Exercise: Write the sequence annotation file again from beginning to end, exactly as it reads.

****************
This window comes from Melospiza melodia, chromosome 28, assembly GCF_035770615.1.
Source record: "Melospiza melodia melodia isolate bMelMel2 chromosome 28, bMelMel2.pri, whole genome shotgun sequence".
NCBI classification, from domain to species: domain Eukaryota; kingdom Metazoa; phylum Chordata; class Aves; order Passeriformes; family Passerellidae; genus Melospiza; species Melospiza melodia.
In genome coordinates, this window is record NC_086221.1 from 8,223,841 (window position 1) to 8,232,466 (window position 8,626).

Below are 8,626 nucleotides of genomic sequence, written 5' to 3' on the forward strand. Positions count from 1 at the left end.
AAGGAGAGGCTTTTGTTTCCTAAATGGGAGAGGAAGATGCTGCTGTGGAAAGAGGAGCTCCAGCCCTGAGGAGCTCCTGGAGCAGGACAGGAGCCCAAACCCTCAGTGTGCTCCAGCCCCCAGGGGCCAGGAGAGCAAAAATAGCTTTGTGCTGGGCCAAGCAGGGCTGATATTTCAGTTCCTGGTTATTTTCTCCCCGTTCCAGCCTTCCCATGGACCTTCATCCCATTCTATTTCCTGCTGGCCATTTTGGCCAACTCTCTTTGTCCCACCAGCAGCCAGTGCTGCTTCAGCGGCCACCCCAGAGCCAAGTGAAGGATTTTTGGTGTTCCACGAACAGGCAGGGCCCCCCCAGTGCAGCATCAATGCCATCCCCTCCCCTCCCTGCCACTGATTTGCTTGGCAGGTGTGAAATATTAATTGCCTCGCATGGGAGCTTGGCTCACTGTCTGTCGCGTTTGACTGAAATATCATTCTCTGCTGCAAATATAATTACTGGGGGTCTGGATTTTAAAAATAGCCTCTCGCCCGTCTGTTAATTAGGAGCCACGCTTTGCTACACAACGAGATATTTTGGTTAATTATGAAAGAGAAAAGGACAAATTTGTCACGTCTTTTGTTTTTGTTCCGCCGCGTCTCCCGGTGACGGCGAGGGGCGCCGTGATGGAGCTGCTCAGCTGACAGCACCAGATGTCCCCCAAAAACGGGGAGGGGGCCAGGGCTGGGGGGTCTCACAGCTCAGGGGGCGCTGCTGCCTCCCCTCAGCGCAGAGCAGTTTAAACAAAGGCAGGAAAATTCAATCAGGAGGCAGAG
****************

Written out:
This window comes from Melospiza melodia, chromosome 28, assembly GCF_035770615.1.
Source record: "Melospiza melodia melodia isolate bMelMel2 chromosome 28, bMelMel2.pri, whole genome shotgun sequence".
NCBI classification, from domain to species: domain Eukaryota; kingdom Metazoa; phylum Chordata; class Aves; order Passeriformes; family Passerellidae; genus Melospiza; species Melospiza melodia.
In genome coordinates, this window is record NC_086221.1 from 8,223,841 (window position 1) to 8,232,466 (window position 8,626).

Below are 8,626 nucleotides of genomic sequence, written 5' to 3' on the forward strand. Positions count from 1 at the left end.
AAGGAGAGGCTTTTGTTTCCTAAATGGGAGAGGAAGATGCTGCTGTGGAAAGAGGAGCTCCAGCCCTGAGGAGCTCCTGGAGCAGGACAGGAGCCCAAACCCTCAGTGTGCTCCAGCCCCCAGGGGCCAGGAGAGCAAAAATAGCTTTGTGCTGGGCCAAGCAGGGCTGATATTTCAGTTCCTGGTTATTTTCTCCCCGTTCCAGCCTTCCCATGGACCTTCATCCCATTCTATTTCCTGCTGGCCATTTTGGCCAACTCTCTTTGTCCCACCAGCAGCCAGTGCTGCTTCAGCGGCCACCCCAGAGCCAAGTGAAGGATTTTTGGTGTTCCACGAACAGGCAGGGCCCCCCCAGTGCAGCATCAATGCCATCCCCTCCCCTCCCTGCCACTGATTTGCTTGGCAGGTGTGAAATATTAATTGCCTCGCATGGGAGCTTGGCTCACTGTCTGTCGCGTTTGACTGAAATATCATTCTCTGCTGCAAATATAATTACTGGGGGTCTGGATTTTAAAAATAGCCTCTCGCCCGTCTGTTAATTAGGAGCCACGCTTTGCTACACAACGAGATATTTTGGTTAATTATGAAAGAGAAAAGGACAAATTTGTCACGTCTTTTGTTTTTGTTCCGCCGCGTCTCCCGGTGACGGCGAGGGGCGCCGTGATGGAGCTGCTCAGCTGACAGCACCAGATGTCCCCCAAAAACGGGGAGGGGGCCAGGGCTGGGGGGTCTCACAGCTCAGGGGGCGCTGCTGCCTCCCCTCAGCGCAGAGCAGTTTAAACAAAGGCAGGAAAATTCAATCAGGAGGCAGAG